To achieve this end, EUCOM embarks upon a program of Theater Security Cooperation. We integrate and build the capacity of our allies through numerous cooperative assistance programs including combined exercises, International Military Education and Training, and Foreign Military Financing.

Through International Military Education and Training, EUCOM provides education and training opportunities for foreign military and civilian personnel. Today, we continue to see the value of this program in the professional development and transformation of militaries in such established partners as Poland, Romania, Tunisia, and numerous other nations. Through Foreign Military Financing, EUCOM helps countries meet their defense needs. It strengthens alliances and coalitions by building military capabilities, provides interoperability with U.S. and Allied forces, and enhances cooperation.

EUCOM organizes train-and-equip programs with nearly all our Baltic, Balkan, and Eurasian partners. We have provided tactical human intelligence collection and management training to NATO allies--including Estonia, Latvia, and Lithuania-- for the past three years.

The United States recognizes the need to have capable partners in addressing current and future threats. In the end, our forces must be multifunctional and interoperable to address the variety of threats in the 21st century.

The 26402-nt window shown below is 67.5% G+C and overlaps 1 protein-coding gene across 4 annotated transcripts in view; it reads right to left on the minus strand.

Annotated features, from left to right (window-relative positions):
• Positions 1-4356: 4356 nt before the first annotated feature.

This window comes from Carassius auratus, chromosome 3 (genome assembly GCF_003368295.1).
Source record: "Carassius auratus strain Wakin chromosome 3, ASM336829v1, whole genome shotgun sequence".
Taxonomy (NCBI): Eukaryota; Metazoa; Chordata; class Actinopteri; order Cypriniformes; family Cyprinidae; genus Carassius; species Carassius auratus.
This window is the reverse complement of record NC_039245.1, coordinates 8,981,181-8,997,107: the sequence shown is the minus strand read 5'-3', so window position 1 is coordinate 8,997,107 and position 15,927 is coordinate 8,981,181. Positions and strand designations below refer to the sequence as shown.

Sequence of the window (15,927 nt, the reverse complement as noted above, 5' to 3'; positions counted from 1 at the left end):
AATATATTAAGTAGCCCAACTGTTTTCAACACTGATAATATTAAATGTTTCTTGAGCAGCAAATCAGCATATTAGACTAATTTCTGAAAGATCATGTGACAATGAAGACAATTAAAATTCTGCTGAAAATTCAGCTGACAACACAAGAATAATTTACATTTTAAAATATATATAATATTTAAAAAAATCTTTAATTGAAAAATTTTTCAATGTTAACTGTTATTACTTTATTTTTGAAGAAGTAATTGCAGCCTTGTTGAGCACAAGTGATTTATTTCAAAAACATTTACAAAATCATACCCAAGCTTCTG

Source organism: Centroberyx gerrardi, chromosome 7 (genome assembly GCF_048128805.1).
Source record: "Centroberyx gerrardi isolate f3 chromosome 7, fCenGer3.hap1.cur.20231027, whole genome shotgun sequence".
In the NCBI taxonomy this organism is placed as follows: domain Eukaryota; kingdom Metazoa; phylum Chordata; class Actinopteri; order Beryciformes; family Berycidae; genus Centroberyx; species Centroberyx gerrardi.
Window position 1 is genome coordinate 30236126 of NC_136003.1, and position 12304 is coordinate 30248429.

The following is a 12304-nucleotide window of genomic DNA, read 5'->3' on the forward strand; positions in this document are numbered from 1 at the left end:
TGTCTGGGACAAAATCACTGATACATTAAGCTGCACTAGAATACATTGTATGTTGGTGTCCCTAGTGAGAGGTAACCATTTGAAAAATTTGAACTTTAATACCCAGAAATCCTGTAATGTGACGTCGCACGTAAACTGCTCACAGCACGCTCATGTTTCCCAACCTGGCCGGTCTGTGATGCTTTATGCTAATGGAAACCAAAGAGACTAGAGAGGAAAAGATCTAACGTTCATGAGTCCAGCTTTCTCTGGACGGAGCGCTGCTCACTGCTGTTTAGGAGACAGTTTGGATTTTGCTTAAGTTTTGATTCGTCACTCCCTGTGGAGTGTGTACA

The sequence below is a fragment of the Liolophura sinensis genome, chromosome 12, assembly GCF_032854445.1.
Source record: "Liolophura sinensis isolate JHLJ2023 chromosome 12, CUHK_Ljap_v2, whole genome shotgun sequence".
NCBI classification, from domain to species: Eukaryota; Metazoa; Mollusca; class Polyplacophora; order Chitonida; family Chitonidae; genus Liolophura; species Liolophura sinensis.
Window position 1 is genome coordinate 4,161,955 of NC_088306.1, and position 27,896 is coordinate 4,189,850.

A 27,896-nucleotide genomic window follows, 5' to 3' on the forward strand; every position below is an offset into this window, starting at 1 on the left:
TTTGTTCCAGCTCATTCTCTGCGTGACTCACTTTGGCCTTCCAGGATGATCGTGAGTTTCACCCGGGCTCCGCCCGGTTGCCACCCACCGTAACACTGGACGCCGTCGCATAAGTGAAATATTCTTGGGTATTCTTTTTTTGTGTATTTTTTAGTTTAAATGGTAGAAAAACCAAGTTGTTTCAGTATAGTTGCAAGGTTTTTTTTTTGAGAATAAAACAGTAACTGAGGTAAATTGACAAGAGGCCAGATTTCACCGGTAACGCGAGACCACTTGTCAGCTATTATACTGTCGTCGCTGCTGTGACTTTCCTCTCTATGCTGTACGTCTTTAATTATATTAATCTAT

The Future of NATO and EUCOM

What lies ahead for NATO and for EUCOM? Speaking here in the United States, I get a rare opportunity to quote one of the great pundits of our time, Yogi Berra: "It's tough to make predictions, especially about the future."

First, transnational terrorism remains a serious threat in the 21st century, and the United States does not stand alone in this assessment. Our European allies share our concern about the gravity of the threat and agree that the potential acquisition of weapons of mass destruction by terrorists is especially worrisome and deserves our full attention. We further agree that the terrorist threat is an enduring one, one that cannot be quickly defeated.

However, our agreement ends with our differing views of the appropriate strategic response to this threat. Many European nations see terrorism as an issue of public security to be addressed primarily as a law enforcement matter. American policy sees a more extensive role for its military as part of a comprehensive solution, utilizing the various instruments of power.

Complicating any response is the character of this transnational terrorism. Sovereign states are not the face of the threat; rather, we are up against multiple terrorist groups and complex terrorism networks. This reality serves to seriously limit the effectiveness of traditional diplomatic and economic solutions. Of course, these instruments of power do still play key roles, but this new paradigm calls for new solutions.